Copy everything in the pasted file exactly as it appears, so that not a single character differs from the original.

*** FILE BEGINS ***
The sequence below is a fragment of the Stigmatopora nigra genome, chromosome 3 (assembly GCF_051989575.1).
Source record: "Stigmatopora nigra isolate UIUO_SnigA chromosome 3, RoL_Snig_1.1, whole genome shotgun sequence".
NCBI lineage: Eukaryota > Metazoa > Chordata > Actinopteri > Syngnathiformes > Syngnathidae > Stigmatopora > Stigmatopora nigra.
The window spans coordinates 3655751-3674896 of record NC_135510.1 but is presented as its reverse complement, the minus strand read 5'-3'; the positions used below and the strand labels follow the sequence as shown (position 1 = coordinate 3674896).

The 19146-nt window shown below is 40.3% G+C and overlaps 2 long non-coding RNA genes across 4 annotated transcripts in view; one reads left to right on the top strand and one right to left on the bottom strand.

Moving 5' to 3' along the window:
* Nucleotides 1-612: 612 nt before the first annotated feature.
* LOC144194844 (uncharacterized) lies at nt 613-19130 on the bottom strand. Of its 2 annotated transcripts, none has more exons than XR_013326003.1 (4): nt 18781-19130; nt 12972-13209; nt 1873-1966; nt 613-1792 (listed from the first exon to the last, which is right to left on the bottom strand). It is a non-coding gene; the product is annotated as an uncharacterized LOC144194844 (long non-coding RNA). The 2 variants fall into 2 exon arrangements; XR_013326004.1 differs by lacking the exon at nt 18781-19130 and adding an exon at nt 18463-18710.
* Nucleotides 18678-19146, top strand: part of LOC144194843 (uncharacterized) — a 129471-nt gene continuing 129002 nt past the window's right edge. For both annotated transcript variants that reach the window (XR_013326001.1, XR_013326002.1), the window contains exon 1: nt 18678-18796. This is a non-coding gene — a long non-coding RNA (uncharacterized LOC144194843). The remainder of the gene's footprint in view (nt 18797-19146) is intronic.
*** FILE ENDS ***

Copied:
The sequence below is a fragment of the Stigmatopora nigra genome, chromosome 3 (assembly GCF_051989575.1).
Source record: "Stigmatopora nigra isolate UIUO_SnigA chromosome 3, RoL_Snig_1.1, whole genome shotgun sequence".
NCBI lineage: Eukaryota > Metazoa > Chordata > Actinopteri > Syngnathiformes > Syngnathidae > Stigmatopora > Stigmatopora nigra.
The window spans coordinates 3655751-3674896 of record NC_135510.1 but is presented as its reverse complement, the minus strand read 5'-3'; the positions used below and the strand labels follow the sequence as shown (position 1 = coordinate 3674896).

The 19146-nt window shown below is 40.3% G+C and overlaps 2 long non-coding RNA genes across 4 annotated transcripts in view; one reads left to right on the top strand and one right to left on the bottom strand.

Moving 5' to 3' along the window:
* Nucleotides 1-612: 612 nt before the first annotated feature.
* LOC144194844 (uncharacterized) lies at nt 613-19130 on the bottom strand. Of its 2 annotated transcripts, none has more exons than XR_013326003.1 (4): nt 18781-19130; nt 12972-13209; nt 1873-1966; nt 613-1792 (listed from the first exon to the last, which is right to left on the bottom strand). It is a non-coding gene; the product is annotated as an uncharacterized LOC144194844 (long non-coding RNA). The 2 variants fall into 2 exon arrangements; XR_013326004.1 differs by lacking the exon at nt 18781-19130 and adding an exon at nt 18463-18710.
* Nucleotides 18678-19146, top strand: part of LOC144194843 (uncharacterized) — a 129471-nt gene continuing 129002 nt past the window's right edge. For both annotated transcript variants that reach the window (XR_013326001.1, XR_013326002.1), the window contains exon 1: nt 18678-18796. This is a non-coding gene — a long non-coding RNA (uncharacterized LOC144194843). The remainder of the gene's footprint in view (nt 18797-19146) is intronic.